Operative hysteroscopy with the Bigatti shaver (IBS ®) for the removal of placental remnants


Placental remnants, Operative hysteroscopy, Intrauterine Bigatti Shaver, Retained product of conception

Published online: May 29 2019

SH. Ansari 1, G. Bigatti 2, M.M. Aghssa 3

1 Department of Obstetrics and Gynecology, Day General Hospital, Valiasr St, Tehran, Iran;
2 Sino European Life Expert Centre, Shanghai Jiaotong University Affiliated Renji Hospital.160 Pujian Rd. Shanghai, China;
3 Department of Obstetrics and Gynecology, Day General Hospital, Valiasr St, Tehran, Iran.


Background: About 15-20% of pregnant women will miscarry spontaneously during the first trimester. Traditionally, the surgical treatment of placental remnants has been dilation and curettage (D&C). However, because of its ‘blind’ nature there is a risk of serious complications, such as infection, adhesion, uterine perforation, or bowel injury. Hysteroscopy, with direct visualization of the uterine cavity, decreases these complications. In this retrospective case series we evaluated the efficacy and the feasibility of operative hysteroscopy using the Intrauterine Bigatti Shaver (IBS ® ) for the treatment of placental remnants, both, in a University hospital in Italy and in a private hospital in Iran.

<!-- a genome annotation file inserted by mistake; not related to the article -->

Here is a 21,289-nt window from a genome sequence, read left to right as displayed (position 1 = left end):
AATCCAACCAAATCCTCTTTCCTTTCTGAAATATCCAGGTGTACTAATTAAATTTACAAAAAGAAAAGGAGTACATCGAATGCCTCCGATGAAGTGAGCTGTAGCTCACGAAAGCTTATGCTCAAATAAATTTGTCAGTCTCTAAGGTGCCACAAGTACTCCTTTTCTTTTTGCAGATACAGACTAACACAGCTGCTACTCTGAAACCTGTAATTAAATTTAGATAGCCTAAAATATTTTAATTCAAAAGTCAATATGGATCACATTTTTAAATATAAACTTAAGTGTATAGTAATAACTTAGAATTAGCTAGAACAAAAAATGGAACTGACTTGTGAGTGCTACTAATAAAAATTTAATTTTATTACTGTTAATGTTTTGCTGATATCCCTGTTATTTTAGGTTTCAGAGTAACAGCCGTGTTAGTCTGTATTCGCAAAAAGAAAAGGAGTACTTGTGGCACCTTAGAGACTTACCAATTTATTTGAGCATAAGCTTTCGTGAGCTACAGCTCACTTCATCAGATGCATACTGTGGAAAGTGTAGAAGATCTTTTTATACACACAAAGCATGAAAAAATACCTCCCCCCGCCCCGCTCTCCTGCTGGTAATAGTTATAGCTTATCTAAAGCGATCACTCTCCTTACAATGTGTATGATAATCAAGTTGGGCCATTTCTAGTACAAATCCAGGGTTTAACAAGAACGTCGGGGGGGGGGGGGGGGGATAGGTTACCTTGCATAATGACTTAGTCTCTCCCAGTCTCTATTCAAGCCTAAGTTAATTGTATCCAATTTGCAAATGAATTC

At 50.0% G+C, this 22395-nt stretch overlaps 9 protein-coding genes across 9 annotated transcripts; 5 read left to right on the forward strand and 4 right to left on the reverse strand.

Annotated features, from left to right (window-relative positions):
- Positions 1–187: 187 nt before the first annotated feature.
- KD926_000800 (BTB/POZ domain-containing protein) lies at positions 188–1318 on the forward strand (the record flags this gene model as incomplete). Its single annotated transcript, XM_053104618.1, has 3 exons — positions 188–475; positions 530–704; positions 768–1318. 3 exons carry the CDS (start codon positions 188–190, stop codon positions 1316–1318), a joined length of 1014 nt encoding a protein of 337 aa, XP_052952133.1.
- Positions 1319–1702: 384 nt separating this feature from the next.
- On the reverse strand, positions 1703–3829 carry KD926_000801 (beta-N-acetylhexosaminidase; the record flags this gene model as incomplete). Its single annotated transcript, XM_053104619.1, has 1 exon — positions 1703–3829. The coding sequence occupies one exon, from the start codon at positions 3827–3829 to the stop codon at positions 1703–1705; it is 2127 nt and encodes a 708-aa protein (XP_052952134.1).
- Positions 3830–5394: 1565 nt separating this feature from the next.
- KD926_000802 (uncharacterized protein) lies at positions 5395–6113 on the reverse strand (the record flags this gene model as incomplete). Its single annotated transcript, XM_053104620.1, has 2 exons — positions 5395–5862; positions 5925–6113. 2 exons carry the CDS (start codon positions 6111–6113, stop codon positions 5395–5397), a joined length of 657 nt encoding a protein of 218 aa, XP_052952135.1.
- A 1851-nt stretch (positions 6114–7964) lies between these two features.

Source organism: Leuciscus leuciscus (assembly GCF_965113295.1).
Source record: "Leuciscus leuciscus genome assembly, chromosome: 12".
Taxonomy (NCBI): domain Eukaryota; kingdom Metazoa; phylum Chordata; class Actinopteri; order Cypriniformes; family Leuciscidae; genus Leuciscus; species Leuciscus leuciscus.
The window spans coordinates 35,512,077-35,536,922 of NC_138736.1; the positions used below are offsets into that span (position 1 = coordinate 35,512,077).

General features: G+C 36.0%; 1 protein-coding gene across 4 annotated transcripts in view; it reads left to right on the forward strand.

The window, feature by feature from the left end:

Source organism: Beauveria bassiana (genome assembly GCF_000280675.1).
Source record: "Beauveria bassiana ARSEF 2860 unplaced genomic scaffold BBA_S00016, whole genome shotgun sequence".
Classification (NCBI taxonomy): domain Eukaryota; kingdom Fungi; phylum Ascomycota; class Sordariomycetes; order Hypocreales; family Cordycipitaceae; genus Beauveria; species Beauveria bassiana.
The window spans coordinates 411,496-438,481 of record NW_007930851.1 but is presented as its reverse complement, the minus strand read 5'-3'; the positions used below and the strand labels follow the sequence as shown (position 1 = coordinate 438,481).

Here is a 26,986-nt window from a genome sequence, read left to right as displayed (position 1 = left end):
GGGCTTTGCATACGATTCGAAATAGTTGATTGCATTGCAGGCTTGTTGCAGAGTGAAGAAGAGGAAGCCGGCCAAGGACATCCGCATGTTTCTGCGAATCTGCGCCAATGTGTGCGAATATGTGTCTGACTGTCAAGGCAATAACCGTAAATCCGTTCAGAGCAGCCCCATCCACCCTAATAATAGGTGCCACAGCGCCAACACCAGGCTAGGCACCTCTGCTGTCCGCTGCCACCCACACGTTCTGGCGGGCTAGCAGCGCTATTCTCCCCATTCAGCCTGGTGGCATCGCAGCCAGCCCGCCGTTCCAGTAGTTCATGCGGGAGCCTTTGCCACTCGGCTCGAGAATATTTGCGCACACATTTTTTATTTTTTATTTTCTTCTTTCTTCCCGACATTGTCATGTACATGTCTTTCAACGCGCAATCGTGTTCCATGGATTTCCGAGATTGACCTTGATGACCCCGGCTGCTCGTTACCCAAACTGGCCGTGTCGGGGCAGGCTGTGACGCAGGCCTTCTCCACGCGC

Material and Methods: From December 2013 to April 2018 a retrospective medical records review, of patients undergoing placental remnant removal with the IBS ® , was performed. Sixty-five patients suspected of retained products of conception (RPOC) underwent operative hysteroscopy during this period using the IBS ® . Placental remnants were confirmed histologically in 52 cases (80%). The median age of the patients was 36 years. Placental remnants were observed after 42 early miscarriages, 5 terminations of pregnancy, 4 vaginal deliveries and 1 cesarean delivery. Thirty-two patients had abnormal uterine bleeding, 15 were asymptomatic and 5 had subfertility after miscarriage. Most cases (90%) were diagnosed by transvaginal ultrasound.

Results: The median interval between surgery and the end of pregnancy was 56 days (a range of 15-90 days). The size of placental remnants was between 15 and 30mm. Three women showed a cavity filled with placental tissue residual (more than 4cm). The median resection time was 4.5 minutes and the median total surgery time was 6.6 minutes. Median fluid deficit [saline solution] was 240 ml. In two cases there was excessive intraoperative bleeding, and one patient required a conversion to bipolar resectoscope for hemostatic reasons. No perforation or postoperative complications occurred. There was no need for second-look operative hysteroscopy and postoperative ultrasound confirmed complete evacuation of the RPOC. Only one patient had a minor adhesion.

Conclusion: The IBS ® seems to be an effective and safe instrument for the removal of placental remnants. It allows for short operation time with a high success and low complication rate.